Data on the proportion of patients with post-stroke spasticity developing disability are scarce. One survey (N = 140) reported a prevalence of 17% spasticity and 4% disabling spasticity with a year [4]. Upper limb involvement and age <65 years were associated with disabling spasticity in this study [4]. In other studies, over a third of individuals developed spasticity within a year, including 20% with severe spasticity [10] ;  [11], suggesting higher rates of disabling spasticity than those reported by Lundström et al. [4].

Studies evaluating the timeframe for developing spasticity symptoms post-stroke are also few, with small cohorts (around 100 patients), but suggest the prevalence and severity of spasticity increases within a year post-stroke [5]; [6]; [10]; [11]; [12] ;  [13]. Certain studies indicate that spasticity symptoms and muscle tone changes are apparent in up to 25% of stroke victims within 2 weeks [3]; [5] ;  [14]. One study reported increased muscle tone as an early risk factor for developing severe disabling spasticity, particularly if it affected more than two joints, or was associated with a modified Ashworth scale (MAS) score ≥2 in one affected joint within 6 weeks post-stroke [14]. Indeed, spasticity may persist [15], and the severity of upper limb spasticity (ULS) may increase over time, most commonly affecting anti-gravity muscles, during the first 2 weeks and at 3 months post-stroke [5].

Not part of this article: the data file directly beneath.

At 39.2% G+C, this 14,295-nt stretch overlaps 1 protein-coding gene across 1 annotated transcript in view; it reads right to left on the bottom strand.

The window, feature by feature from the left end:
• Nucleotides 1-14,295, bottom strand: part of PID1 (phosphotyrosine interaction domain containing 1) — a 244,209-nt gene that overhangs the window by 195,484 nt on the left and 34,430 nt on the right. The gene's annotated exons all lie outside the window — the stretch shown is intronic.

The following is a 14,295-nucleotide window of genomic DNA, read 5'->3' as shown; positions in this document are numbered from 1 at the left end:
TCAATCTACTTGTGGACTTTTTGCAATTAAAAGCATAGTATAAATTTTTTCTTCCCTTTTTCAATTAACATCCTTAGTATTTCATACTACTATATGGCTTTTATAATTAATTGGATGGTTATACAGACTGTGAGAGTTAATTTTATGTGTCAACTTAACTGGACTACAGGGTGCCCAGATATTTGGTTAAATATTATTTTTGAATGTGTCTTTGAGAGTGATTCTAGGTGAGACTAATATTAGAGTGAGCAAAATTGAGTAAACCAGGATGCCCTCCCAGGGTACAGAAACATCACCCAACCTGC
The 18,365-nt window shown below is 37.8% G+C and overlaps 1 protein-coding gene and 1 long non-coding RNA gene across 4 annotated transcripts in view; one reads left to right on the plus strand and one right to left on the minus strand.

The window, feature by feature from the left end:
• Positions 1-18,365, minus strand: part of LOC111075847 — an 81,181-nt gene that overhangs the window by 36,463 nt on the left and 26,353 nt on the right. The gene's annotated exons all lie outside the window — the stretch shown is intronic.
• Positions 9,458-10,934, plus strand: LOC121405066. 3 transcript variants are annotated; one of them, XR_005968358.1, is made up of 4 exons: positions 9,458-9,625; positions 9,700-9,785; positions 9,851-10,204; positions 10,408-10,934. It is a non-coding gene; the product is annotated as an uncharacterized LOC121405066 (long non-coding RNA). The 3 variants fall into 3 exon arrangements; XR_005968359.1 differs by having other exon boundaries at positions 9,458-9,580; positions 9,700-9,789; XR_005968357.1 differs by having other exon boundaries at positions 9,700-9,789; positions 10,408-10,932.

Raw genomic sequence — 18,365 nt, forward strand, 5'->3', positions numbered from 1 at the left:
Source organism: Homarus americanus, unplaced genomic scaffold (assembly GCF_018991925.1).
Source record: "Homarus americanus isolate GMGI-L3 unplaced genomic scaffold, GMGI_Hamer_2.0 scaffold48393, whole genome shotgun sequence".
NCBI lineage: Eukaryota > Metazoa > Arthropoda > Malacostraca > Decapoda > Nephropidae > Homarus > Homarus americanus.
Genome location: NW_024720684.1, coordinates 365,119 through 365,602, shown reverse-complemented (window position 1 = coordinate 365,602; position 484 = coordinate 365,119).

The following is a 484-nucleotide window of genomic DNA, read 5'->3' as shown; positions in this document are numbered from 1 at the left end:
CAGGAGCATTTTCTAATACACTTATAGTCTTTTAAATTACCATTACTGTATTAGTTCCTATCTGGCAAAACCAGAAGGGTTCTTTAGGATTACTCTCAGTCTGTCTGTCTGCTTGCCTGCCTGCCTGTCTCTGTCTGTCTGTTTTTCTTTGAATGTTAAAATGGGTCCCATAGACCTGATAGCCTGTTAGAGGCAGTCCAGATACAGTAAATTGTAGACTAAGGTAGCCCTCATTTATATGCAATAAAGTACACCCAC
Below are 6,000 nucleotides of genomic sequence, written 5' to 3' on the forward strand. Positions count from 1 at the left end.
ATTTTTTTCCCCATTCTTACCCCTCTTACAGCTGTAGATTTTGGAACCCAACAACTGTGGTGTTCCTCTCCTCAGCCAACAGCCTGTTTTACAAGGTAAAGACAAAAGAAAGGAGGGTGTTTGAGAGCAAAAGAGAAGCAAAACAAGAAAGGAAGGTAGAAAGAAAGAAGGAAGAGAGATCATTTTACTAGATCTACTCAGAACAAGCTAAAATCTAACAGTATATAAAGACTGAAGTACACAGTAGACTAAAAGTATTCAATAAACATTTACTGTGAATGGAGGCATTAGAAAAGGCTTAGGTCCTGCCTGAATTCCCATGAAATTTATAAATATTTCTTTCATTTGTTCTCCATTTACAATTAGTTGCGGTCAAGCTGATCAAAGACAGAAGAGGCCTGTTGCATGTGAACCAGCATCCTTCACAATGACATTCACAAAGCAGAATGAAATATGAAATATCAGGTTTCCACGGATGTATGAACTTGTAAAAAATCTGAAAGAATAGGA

AbobotulinumtoxinA is an effective focal intervention for reducing ULS [16] and coupled with neurorehabilitation is recommended in standard clinical practice [17] ;  [18]. Treatment with botulinum toxin A (BoNT-A) is generally delayed in post-stroke spasticity until patients show clinical signs of increased muscle tone, usually about 3 months following stroke [19], despite evidence that symptoms begin much earlier.